Until recently, that is how most government employees in the Democratic Republic of Congo were paid. But over the past three years the government has been trying to get civil servants to open bank accounts, to which their pay can be transferred directly. In the process, it is accelerating the spread of banking in an economy that, according to Michel Losembe, the bow-tied president of the Congolese Banking Association, is “not very far off barter”. Continue reading How cash is carried across Congo
KINSHASA – Police in the capital of Democratic Republic of Congo fired teargas on Wednesday to disperse stone-throwing students whose protest against a feared increase in school fees is the latest sign of unrest ahead of a tense election season.
Witnesses said the protest outside the Superior Institute for Architecture and Urbanism was the second by students in Kinshasa this week. It comes ahead of an election set for November 2016, when President Joseph Kabila is due to step down. Continue reading DRC police fire teargas at protesting students
Press Release Episcopal Conferences of Africa and Madagascar (SECAM) Secretariat
The youth in Africa have been called upon to combat the new forms of slavery and colonization on the continent. This appeal was made by the President of the Episcopal Conference of the the Democratic Republic of Congo (DRC), Bishop Nicola Djomo, at the opening ceremony of a meeting of Pan-African Catholic Youth and Children that is being held in Kinshasa, DRC from August 21-25, 2 015. Continue reading African Youth to Combat New Forms of Slavery and Colonization
By John L. Allen Jr.
ROME – It’s been an eventful few weeks for the Catholic Church in the Democratic Republic of Congo, a pivotal and war-torn nation of 67 million people located in Central Africa where roughly half the population is Catholic.
To begin with, the country’s bishops recently asked President Joseph Kabila to open a national dialogue “in accordance with the constitution” with regard to elections set for 2016. Kabila took office in 2001 following the assassination of his father, Laurent-Désiré Kabila, and has since between elected to the presidency twice, in 2006 and 2011.
At present, there are rumors that Kabila is laying the groundwork to amend Congo’s constitution to allow him to seek a third term, sparking protests from the country’s political opposition as well as pro-democracy activists.
In that context, the “invitation” from the bishops has struck many Congolese as akin to a shot across the bow, meaning a warning that the Church will push back if Kabila does indeed try to set aside constitutional term limits to extend his grip on power.
Second, Church officials in early July found themselves defending the role of the Catholic charitable group Caritas in distributing salaries for public school teachers in remote areas of the country where there are no banks.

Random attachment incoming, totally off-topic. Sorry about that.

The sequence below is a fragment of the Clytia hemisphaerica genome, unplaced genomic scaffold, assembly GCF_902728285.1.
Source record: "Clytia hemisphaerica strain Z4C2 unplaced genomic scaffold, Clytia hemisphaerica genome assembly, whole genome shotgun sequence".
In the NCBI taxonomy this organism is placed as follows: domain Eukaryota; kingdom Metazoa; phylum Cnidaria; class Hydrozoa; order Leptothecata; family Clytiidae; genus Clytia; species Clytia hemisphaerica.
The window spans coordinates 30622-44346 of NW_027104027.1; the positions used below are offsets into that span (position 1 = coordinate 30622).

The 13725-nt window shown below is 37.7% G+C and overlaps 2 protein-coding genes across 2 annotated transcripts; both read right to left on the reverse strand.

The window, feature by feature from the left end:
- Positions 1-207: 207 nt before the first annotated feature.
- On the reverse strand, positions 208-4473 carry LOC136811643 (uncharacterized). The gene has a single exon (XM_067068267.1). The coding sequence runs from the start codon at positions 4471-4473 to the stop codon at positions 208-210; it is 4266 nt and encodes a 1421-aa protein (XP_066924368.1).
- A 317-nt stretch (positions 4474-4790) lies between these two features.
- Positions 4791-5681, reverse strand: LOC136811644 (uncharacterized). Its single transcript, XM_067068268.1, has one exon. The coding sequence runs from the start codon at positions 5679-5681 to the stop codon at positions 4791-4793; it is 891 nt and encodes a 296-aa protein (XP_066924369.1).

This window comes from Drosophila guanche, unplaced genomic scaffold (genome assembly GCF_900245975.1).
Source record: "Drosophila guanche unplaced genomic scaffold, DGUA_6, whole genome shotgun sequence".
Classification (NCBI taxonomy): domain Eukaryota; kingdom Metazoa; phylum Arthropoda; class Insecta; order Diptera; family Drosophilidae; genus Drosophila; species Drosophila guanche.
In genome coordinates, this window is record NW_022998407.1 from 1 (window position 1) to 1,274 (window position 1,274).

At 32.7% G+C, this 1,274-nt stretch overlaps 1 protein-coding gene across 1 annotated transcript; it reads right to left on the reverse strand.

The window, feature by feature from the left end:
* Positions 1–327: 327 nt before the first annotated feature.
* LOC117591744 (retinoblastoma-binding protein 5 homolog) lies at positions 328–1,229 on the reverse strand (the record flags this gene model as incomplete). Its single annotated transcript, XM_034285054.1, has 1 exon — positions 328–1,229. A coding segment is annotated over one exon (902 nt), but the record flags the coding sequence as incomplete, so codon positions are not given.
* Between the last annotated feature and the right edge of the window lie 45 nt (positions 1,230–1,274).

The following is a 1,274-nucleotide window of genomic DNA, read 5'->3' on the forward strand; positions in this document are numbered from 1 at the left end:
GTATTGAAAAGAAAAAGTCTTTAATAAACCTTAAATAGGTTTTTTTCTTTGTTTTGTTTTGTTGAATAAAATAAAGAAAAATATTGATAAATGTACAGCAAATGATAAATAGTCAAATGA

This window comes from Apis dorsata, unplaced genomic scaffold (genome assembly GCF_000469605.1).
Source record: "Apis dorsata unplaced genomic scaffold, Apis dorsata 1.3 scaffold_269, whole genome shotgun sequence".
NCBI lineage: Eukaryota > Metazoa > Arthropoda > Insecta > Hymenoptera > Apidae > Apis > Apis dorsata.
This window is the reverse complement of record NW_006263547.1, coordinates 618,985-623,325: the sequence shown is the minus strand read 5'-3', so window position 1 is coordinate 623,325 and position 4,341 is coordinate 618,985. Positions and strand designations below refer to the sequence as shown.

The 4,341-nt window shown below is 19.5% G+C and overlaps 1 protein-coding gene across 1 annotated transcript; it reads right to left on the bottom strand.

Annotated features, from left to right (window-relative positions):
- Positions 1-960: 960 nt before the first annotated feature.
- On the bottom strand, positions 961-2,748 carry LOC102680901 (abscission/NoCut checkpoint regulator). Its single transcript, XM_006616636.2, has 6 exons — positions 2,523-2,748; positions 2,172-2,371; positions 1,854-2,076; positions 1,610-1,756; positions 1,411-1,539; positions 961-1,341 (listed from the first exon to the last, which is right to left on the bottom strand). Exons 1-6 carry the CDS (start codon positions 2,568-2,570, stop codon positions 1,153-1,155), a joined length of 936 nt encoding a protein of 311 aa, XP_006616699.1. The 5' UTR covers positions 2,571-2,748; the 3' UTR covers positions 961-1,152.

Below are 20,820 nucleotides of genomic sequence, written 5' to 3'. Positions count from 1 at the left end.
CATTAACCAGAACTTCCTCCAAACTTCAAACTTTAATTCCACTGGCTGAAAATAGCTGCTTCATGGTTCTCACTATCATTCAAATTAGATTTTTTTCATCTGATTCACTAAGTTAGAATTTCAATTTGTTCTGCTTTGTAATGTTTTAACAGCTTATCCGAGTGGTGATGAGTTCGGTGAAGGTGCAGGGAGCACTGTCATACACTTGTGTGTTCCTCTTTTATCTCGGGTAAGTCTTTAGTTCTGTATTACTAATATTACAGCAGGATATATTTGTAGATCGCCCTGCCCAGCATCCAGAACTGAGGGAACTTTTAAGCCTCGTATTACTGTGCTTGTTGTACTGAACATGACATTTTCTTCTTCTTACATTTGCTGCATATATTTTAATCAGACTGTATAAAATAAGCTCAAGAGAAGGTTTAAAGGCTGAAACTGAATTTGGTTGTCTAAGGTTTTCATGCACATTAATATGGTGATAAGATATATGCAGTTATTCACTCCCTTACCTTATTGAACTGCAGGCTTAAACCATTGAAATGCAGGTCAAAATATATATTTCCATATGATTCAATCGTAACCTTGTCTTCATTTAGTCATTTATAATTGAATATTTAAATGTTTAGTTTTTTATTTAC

Teachers in those regions recently have complained that they haven’t been paid for months. Officials of the charity, however, say the delays are because vehicles carrying cash for the salaries have been hijacked by bandits, insisting that if the government really wants teachers paid, then it could provide better security on the roads.
In any event, a spokesman for the main teachers’ union in eastern Congo, Jean-Luc Ndailitse, said his organization still prefers having Caritas handle the payments.
When government officials were in charge, he said, at least 30 percent of the funds disappeared, presumably lining those officials’ pockets; now, at least, when Caritas can get the cash where it’s supposed to go, all of it goes to the teachers.
On yet another front, bishops in the Democratic Republic of Congo also recently joined with their brother prelates in neighboring Congo-Brazzaville to decry a crackdown on illegal immigrants there, mostly impoverished Congolese attracted by a slightly higher standard of living.
The bishops said the anti-immigrant campaign, called Mbata ya bakolo in the local Lingala language, meaning “slap of the elders,” has been characterized by human rights abuses.
For Westerners, the idea of Catholic bishops brokering national elections, or a Catholic charity being responsible for paying public servants, may seem like obvious violations of the notion of church/state separation.
Such notions, however, have little to do with the practical realities of life across much of the developing world, sometimes called the Two-Thirds World.